The answers I received in response were remarkable.  Not a single entrepreneur listed the probability of generating extreme wealth as the #1 reason for doing a startup.  There were a couple who mentioned the risk/reward curve as a secondary reason for building a company.  But almost unanimously there was a different theme that emerged, something bigger than success/failure or risk/reward.

It was about creating something. They stated things like:

  • “I crave the creation process.  Shaping something out of nothing is deeply gratifying”
  • “I love building things and seeing them used and appreciated”
  • “Building a product, team, and company from zero is incredibly challenging, rewarding, and fun.”
  • “I like creating things. Whether its a company or a product, making something that other people use and love is extremely rewarding”
  • “The joy of creating something from nothing”

Within every single entrepreneur was a deeper reason for building a company: a desire to create.

As a Christian, when I hear these quotes I can’t help but think to the creation account in Genesis 1.  It says there that at the end of the 6th day, “God saw all that he had made, and behold, it was very good.”

The JOY of creating something from nothing – it has been there since the very beginning, and it’s still here today.  Even for those who don’t profess to have any belief in God or any specific Christian faith, there is a draw to this creation process that is, in my view, imparted into us precisely because we are created beings.  When we create there is a hint of the divine, that taste of what we all, deep down truly desire but can’t quite put our finger on – or as CS Lewis describes it, the “scent of a flower we have not found, the echo of a tune we have not heard, news from a country we have never yet visited”.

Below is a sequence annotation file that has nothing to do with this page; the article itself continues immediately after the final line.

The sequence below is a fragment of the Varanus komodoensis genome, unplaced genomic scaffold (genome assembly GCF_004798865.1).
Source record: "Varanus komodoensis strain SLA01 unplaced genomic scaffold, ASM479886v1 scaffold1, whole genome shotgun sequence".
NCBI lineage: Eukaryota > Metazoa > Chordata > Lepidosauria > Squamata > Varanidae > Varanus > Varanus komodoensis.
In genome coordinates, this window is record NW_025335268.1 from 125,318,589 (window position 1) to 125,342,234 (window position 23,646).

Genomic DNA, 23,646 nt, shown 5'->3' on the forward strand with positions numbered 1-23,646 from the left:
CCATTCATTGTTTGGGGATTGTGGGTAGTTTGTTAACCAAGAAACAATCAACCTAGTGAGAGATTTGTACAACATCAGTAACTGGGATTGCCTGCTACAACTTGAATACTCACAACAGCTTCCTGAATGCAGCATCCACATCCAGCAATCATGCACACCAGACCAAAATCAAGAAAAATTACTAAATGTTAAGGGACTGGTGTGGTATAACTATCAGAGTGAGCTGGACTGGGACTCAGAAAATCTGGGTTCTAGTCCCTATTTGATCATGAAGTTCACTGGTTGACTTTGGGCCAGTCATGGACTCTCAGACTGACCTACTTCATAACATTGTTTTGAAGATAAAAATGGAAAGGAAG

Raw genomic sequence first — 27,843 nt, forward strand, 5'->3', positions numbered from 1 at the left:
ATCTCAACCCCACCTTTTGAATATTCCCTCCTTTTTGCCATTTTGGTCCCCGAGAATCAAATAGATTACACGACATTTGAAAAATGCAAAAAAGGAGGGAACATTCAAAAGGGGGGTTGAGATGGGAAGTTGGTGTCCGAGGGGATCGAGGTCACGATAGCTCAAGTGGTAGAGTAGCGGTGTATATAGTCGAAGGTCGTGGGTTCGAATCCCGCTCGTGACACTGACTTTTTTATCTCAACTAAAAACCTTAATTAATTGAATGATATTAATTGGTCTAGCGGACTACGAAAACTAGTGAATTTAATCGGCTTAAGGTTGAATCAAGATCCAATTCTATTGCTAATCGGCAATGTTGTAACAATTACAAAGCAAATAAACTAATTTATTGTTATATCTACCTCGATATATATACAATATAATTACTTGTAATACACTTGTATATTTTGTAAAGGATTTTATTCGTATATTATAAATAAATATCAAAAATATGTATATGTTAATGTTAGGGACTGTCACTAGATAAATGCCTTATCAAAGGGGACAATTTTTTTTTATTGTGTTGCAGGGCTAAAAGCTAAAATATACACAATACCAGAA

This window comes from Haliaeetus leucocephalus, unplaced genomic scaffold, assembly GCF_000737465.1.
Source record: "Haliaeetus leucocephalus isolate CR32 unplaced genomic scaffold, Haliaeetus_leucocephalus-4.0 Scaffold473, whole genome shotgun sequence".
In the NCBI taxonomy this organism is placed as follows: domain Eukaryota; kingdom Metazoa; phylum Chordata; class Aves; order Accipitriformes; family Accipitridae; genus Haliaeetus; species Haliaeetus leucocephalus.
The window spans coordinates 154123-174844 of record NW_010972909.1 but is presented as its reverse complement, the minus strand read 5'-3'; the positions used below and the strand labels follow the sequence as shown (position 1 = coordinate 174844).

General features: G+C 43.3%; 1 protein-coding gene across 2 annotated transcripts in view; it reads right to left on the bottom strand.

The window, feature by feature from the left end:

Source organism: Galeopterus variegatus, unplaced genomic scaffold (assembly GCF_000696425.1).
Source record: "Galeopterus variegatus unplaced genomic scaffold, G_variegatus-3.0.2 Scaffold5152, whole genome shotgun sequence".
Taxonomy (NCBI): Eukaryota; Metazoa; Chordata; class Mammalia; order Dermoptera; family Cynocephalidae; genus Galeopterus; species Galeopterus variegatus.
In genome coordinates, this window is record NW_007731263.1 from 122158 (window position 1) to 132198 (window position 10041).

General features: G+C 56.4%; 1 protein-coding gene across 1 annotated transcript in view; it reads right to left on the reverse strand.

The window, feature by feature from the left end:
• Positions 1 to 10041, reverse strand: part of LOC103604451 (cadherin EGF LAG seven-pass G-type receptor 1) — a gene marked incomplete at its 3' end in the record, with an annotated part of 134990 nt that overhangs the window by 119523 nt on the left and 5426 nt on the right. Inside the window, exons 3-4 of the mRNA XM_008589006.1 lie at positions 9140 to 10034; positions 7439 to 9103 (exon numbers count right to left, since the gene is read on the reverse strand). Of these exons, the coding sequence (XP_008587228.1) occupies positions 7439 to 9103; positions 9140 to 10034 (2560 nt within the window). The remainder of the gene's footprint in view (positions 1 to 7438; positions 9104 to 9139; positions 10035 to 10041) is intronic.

Perhaps you’re already an entrepreneur or perhaps you’re thinking of joining a startup.  You should know that if you go down this road, it’s likely to be hard and full of challenges.  But it’s also a path which is steeped in the very nature of God, with traces of the divine in the seemingly mundane.  Take a cue from our Creator as you create – find joy in knowing that what you’re doing is, indeed, very good.

February 25, 2013
by Jonathan Stephens

Meet Them Where They Are


Meet them where they are:

Jim Rayburn, the founder of Young Life, was a seminary student and part-time youth minister in Gainesville Texas and realized that he was having a hard time attracting “un-churched” kids to his youth group. His response, show up at the high school directly across from his church and meet kids “where they are” instead of hoping they would come to him. Worked then, still works today.